Thursday, March 29, 2007

Social Bookmarking

Over the past few years, the web has gotten...well...a little more ......"social." You may have heard the term, "Folksonomy" bantered about in Web 2.0 discussions. What is Folksonomy? As per

A folksonomy is an Internet-based information retrieval methodology consisting of collaboratively generated, open-ended labels that categorize content such as Web pages, online photographs, and Web links. A folksonomy is most notably contrasted from a taxonomy in that the authors of the labeling system are often the main users (and sometimes originators) of the content to which the labels are applied. The labels are commonly known as tags and the labeling process is called tagging.

I think that folksonomy generally describes the natural progression of the web -- in Web 2.0 currently and in the near future and eventually towards the realization of the Semantic Web. But, what are some of the tools that are used in Web 2.0? There are photo sharing sites, social bookmarking sites, blogs, wikis, etc. The practice of folksonomy enables users to tag various sites, blogs, etc. and share them with the world. I'd like to take a moment to explore Social Bookmarking.

Social Bookmarking is a method of marking a website and providing tags/labels that describe the website's contents. There are sites that are only in the business of bookmarking;,,, among others. I took a look at, and you can find my bookmarks at The sites I chose have to do with interests that are close to me - technical writing/communication and grad school -- as I'm currently enrolled in the MS -PTC (Professional and Technical Communication) program at NJIT. So, the sites I bookmarked have to do with issues of interest to people in the MSPTC program, and technical writers and communicators. Things like usability, help systems, writing, and design.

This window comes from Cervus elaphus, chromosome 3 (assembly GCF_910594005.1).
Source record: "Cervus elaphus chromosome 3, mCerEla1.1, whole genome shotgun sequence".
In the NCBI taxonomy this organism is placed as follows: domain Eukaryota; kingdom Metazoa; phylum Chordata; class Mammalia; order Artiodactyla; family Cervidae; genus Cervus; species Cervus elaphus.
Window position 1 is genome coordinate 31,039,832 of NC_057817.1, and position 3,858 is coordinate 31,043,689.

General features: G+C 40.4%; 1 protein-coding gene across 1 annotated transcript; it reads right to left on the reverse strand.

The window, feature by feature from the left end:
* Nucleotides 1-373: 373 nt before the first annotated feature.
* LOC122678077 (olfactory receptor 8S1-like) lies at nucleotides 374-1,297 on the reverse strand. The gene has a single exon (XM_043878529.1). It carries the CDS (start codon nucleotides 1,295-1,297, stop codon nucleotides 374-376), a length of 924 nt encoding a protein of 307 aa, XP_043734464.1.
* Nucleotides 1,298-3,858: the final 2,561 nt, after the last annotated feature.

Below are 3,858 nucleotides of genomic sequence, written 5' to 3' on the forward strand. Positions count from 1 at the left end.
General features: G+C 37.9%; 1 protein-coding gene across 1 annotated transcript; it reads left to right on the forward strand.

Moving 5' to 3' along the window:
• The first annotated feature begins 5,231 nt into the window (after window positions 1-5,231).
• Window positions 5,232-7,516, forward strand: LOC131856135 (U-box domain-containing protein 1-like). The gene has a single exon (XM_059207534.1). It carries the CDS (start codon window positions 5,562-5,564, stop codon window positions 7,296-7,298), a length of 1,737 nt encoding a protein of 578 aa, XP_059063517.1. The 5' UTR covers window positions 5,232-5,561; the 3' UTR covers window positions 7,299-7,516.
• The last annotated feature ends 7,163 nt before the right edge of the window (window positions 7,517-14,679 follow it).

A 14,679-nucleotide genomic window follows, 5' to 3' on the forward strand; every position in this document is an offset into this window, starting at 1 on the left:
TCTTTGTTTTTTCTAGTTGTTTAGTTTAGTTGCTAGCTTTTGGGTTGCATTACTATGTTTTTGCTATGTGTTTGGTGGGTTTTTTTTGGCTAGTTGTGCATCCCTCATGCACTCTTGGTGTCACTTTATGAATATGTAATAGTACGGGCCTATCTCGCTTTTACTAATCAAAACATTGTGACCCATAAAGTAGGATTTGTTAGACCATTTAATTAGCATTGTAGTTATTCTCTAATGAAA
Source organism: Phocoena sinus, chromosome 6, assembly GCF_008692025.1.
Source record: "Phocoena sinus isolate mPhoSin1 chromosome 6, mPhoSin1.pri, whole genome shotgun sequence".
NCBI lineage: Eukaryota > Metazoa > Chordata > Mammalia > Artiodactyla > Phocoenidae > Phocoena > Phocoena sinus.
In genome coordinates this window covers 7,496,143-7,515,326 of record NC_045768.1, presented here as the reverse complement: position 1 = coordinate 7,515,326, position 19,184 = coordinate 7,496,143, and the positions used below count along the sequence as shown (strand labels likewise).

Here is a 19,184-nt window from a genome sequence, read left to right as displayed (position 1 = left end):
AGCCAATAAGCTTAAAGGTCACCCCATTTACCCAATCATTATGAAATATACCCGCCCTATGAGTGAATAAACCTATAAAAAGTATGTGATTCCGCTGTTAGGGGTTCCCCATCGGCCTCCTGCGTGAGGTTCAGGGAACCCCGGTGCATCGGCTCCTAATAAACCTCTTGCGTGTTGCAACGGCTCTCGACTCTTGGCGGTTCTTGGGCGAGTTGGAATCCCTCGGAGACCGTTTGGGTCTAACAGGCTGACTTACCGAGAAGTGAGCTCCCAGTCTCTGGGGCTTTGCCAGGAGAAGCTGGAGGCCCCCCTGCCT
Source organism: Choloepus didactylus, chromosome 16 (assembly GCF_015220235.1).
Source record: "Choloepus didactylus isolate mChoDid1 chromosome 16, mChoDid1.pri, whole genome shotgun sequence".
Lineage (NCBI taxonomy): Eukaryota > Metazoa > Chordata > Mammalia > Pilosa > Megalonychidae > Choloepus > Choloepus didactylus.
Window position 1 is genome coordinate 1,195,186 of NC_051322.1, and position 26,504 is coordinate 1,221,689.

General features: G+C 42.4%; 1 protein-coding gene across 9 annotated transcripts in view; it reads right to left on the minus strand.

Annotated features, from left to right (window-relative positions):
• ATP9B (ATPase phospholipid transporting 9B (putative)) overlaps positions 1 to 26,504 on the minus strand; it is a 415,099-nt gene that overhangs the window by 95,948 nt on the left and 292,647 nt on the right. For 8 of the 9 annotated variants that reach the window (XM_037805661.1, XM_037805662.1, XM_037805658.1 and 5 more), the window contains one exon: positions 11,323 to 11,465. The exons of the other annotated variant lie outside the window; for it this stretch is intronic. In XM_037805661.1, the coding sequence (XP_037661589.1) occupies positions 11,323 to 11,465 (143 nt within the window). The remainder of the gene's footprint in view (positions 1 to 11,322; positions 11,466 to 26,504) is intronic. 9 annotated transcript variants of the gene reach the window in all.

I can also search for bookmarks other people have set, by adding specific people to my network or by searching by keywords. So, if I search for "technical communication," I'll get sites that other people in the network have bookmarked and tagged with technical and communication. I noticed that when I did a search for "folksonomy" on Google, very high up on the list in the search results was a link for"Pages tagged with 'folksonomy on" Social bookmarking is easy enough to do, and keyword searches yielded some helpful results. So, let's examine the pros/cons of social bookmarking.


  • Can be used to offer useful bookmarks to a group of specific people (e.g., people in your school, class, work team, etc. It becomes more useful than a general web search when bookmarking is utilized in this way.
  • It takes advantage of your "web-peers" knowledge of the subject matter you're interested in -- rather than the author of the website plugging in keywords in the code so you'll get a hit on their site in your searches. The folksonomy of this method may make your search results more useful. You can also get a ranking to see how many other people have bookmarked certain sites.